After Snowden, there is clear evidence of a paradigmatic shift in journalist-source relations | Comments from media industry experts: "No oversight agency revealed the MI5-MI6 rift over rendition. The Parliament’s Intelligence and Security Committee (ISC) is the main intelligence oversight body, yet in its report from February 2013, immediately before Snowden, there was no mention of GCHQ exponential move to collect data in bulk.

 It was Snowden’s leaks that revealed GCHQ has the potential for mass surveillance. Oversight bodies are reactive and, as the leading US intelligence academic Loch K Johnson observed, over time, they tend to go native with their charges." 'via Blog this'

Tuesday, 24 May 2016

Case C-582/14, Breyer – seeing the logs from the trees in privacy law: EU Law Radar

Case C-582/14, Breyer – seeing the logs from the trees in privacy law | EU Law Radar: "The Advocate General’s Opinion is not yet available in English but my unofficial translation of his conclusion reads:

1. Pursuant to Article 2(a) of the Directive, a dynamic IP address with which a user has gained access to a website from a supplier of electronic media services constitutes personal data when an internet service provider has the supplementary details which, together with the dynamic IP address, make it possible to identify the user.

2. Article 7(f) of the Directive must therefore be interpreted to mean that the aim of guaranteeing the proper working of the electronic media service can in principle be considered to be a legitimate interest that justifies the processing of the aforementioned personal data providing that that interest prevails over the interest or the fundamental rights of the person concerned. A national provision which does not allow that legitimate interest to be taken into account is incompatible with that Article." 'via Blog this'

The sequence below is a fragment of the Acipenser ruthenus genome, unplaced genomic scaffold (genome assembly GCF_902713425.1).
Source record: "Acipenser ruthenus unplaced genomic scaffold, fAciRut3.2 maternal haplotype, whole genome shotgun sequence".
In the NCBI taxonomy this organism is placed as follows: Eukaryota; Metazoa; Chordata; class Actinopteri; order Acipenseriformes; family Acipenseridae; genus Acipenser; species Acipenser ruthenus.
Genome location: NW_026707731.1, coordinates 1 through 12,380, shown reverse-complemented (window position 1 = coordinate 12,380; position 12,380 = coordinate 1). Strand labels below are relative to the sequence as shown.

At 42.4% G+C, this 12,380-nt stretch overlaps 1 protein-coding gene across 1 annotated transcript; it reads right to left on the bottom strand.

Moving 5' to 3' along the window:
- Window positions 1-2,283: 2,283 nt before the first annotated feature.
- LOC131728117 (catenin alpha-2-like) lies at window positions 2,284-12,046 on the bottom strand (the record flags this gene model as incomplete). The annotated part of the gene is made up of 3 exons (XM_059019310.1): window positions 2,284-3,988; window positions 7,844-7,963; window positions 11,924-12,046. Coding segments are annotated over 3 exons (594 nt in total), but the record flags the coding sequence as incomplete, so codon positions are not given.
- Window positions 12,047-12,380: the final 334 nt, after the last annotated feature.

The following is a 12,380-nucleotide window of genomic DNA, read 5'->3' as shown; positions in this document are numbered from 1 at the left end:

Tuesday, 17 May 2016

How the U.S. Could Regulate Facebook - Zittrain

How the U.S. Could Regulate Facebook - The Atlantic: "Congress could also insist that certain standards had to be upheld during curation. In the early 1990s, Congress began requiring cable companies to offer a broadcast station (like the local ABC or NBC affiliate) if the signal from that station’s antenna reached a cable subscriber’s home. The courts eventually upheld this “must carry” provision because it was “content neutral”—it regulated speech without abridging the meaning or political view.

 But Zittrain said there may be an even more promising way to keep Facebook from acting against its users’ interest. In an unpublished paper that he is writing with Jack Balkin, a Constitutional law professor at Yale Law School, Zittrain recommends that certain massive repositories of user data—like Apple, Facebook, and Google—be offered a chance to declare themselves “information fiduciaries.” An information fiduciary would owe certain protections to its users, closing the “disconnect between the level of trust we place in [online services] and the level of trust in fact owed to us,” according to the paper.

The key to this idea? Facebook might opt into this regulation itself." 'via Blog this'